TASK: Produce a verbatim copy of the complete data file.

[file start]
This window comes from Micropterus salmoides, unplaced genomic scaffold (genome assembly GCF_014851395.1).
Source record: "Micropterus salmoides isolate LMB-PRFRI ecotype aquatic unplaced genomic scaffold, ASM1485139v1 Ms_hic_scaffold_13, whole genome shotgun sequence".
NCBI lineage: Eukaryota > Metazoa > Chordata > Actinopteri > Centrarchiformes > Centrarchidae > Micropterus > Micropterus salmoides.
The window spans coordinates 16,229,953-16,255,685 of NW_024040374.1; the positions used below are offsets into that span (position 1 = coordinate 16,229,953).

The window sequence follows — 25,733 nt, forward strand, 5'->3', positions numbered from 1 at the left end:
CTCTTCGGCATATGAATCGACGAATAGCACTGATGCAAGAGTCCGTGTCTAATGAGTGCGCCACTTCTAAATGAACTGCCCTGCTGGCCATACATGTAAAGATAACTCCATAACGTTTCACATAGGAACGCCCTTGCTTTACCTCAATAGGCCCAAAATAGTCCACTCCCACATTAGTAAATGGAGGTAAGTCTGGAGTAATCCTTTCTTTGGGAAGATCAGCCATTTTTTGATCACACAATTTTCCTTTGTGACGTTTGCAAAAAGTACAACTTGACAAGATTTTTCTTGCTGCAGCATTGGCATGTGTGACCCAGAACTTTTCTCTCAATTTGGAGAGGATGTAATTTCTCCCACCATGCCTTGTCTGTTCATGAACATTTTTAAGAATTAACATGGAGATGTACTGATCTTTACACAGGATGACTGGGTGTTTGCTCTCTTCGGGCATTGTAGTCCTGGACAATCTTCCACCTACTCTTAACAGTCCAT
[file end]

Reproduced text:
This window comes from Micropterus salmoides, unplaced genomic scaffold (genome assembly GCF_014851395.1).
Source record: "Micropterus salmoides isolate LMB-PRFRI ecotype aquatic unplaced genomic scaffold, ASM1485139v1 Ms_hic_scaffold_13, whole genome shotgun sequence".
NCBI lineage: Eukaryota > Metazoa > Chordata > Actinopteri > Centrarchiformes > Centrarchidae > Micropterus > Micropterus salmoides.
The window spans coordinates 16,229,953-16,255,685 of NW_024040374.1; the positions used below are offsets into that span (position 1 = coordinate 16,229,953).

The window sequence follows — 25,733 nt, forward strand, 5'->3', positions numbered from 1 at the left end:
CTCTTCGGCATATGAATCGACGAATAGCACTGATGCAAGAGTCCGTGTCTAATGAGTGCGCCACTTCTAAATGAACTGCCCTGCTGGCCATACATGTAAAGATAACTCCATAACGTTTCACATAGGAACGCCCTTGCTTTACCTCAATAGGCCCAAAATAGTCCACTCCCACATTAGTAAATGGAGGTAAGTCTGGAGTAATCCTTTCTTTGGGAAGATCAGCCATTTTTTGATCACACAATTTTCCTTTGTGACGTTTGCAAAAAGTACAACTTGACAAGATTTTTCTTGCTGCAGCATTGGCATGTGTGACCCAGAACTTTTCTCTCAATTTGGAGAGGATGTAATTTCTCCCACCATGCCTTGTCTGTTCATGAACATTTTTAAGAATTAACATGGAGATGTACTGATCTTTACACAGGATGACTGGGTGTTTGCTCTCTTCGGGCATTGTAGTCCTGGACAATCTTCCACCTACTCTTAACAGTCCAT